March 2, 2004
PORT-AU-PRINCE, Haiti, March 2 ? Haiti plunged deeper into political anarchy today as one of the rebellion’s leaders proclaimed himself the new commander of the army, appearing to grab power without legal authority.
“I am the chief,” the rebel leader, Guy Philippe, announced at a conference. “The military chief.”
The Haitian army was dissolved in 1995 by President Jean-Bertrand Aristide, who fell from power on Sunday, after a hard shove from the United States. Many of the armed rebels who stormed into Haiti’s capital on Monday are veterans of the army, which overthrew Mr. Aristide in 1991, and past leaders of military-affiliated death squads.
United States Marines sent as part of a multinational peacekeeping force set up a guard at the offices of Mr. Aristide’s prime minister, Yvon Neptune, also unseen since Sunday. There were rumors that Mr. Philippe intended to arrest Mr. Neptune, setting up a possible confrontation with the Marines.
Mr. Aristide’s appointed successor, Boniface Alexandre, also has not been seen or heard from since he was sworn in on Sunday. The whereabouts of Mr. Alexandre, the chief justice of the supreme court, were unclear, as were his political intentions and his constitutional authority. Haiti’s constitution says his appointment must be ratified by the legislature, which has been dissolved.
Complicating the political chaos, Jean-Claude Duvalier, Haiti’s former “president for life,” said in Miami that he planned to return to Haiti. He ruled from the 1971 death of his father, François, the dictator known as “Papa Doc,” until the army overthrew him in 1986. During the three-decade Duvalier dynasty, the government killed thousands of opponents and stole many millions of dollars from Haiti’s treasury.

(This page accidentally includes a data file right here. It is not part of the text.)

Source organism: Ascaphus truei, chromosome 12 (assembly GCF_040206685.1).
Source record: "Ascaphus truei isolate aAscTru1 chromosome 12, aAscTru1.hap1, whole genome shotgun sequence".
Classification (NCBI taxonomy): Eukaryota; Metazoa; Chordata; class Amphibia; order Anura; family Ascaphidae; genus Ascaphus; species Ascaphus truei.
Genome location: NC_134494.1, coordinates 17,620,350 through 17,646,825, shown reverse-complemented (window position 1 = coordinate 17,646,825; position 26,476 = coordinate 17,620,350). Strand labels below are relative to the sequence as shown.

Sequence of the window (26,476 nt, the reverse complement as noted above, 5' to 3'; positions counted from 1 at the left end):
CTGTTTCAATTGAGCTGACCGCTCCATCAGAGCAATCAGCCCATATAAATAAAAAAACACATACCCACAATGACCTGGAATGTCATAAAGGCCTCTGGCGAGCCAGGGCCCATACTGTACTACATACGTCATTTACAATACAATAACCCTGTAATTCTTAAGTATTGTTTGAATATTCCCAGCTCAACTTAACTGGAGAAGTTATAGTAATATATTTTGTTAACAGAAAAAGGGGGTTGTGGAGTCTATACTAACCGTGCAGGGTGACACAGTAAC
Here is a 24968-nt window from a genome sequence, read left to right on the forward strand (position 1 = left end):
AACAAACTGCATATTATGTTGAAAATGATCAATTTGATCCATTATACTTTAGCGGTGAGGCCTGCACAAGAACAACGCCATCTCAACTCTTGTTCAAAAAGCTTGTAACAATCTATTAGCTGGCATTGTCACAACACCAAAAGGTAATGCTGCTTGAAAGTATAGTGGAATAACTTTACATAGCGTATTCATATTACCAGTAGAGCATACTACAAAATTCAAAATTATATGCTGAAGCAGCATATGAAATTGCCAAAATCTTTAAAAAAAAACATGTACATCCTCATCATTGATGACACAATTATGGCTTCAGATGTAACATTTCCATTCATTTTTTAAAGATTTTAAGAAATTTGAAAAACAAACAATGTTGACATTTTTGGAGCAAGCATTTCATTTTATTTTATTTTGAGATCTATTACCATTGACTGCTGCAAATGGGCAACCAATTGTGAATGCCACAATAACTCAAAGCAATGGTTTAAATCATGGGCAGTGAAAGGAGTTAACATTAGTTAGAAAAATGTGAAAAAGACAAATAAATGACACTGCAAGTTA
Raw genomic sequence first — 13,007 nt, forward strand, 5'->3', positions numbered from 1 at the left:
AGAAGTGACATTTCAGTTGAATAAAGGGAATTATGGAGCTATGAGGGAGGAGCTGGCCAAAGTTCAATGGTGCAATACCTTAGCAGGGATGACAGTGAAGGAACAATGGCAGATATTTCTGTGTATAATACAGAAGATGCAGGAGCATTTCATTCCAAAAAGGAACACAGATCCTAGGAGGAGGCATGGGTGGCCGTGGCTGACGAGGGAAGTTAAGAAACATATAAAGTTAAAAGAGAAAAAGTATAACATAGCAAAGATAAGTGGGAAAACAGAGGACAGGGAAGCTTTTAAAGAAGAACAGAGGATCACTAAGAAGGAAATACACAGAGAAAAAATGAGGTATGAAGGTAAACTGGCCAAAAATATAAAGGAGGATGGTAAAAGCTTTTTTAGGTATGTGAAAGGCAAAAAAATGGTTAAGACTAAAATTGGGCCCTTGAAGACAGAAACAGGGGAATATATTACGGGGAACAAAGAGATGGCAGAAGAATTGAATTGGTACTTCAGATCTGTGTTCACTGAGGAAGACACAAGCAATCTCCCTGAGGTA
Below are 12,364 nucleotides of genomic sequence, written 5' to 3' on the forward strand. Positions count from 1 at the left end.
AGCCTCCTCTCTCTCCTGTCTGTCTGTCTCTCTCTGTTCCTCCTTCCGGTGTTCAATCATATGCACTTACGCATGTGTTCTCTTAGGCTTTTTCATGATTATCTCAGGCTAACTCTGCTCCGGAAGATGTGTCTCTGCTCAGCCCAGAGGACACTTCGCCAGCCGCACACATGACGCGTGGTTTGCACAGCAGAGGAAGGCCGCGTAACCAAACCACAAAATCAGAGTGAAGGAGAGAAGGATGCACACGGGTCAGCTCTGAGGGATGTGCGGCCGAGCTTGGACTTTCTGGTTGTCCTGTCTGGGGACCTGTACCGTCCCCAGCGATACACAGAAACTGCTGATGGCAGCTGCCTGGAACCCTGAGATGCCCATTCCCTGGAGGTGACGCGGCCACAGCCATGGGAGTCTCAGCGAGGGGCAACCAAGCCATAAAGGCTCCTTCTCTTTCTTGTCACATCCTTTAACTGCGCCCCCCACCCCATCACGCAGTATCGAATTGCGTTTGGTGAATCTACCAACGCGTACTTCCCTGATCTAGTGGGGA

With the apparent grab for power by Mr. Philippe and his rebel allies, Haiti seemed to be falling deeper into the clutches of a self-appointed armed junta.
“It is an absolutely failed state ? no institutions, no rule of law, no spirit of compromise, no security,” said Robert Pastor, director of the Center for Democracy and Election Management at American University. Mr. Pastor has monitored elections here since 1987.
“There is no state right now,” he said.
Haiti has no real police, only private militias and the contingent of 200 United States Marines sent here by President Bush on Sunday. The marines are not under orders to police Haiti’s streets.
In addition to a provisional president and a vanished legislature, Haiti has a severe lack of “basic health care, clean water, education, roads” said Dr. Paul Farmer, an American physician who has worked for the better part of 20 years. “And I don’t see that as a basic priority of the chaps with guns.”
For the moment, those men with guns are in charge here.
The United States is trying to help create a “council of elders” among a squabbling group of political elites “who were united only by their hatred for Aristide,” said Robert Maguire, director of the Haiti Program at Trinity College in Washington.
Now that Mr. Aristide is gone, so has the political opposition’s unifying principle.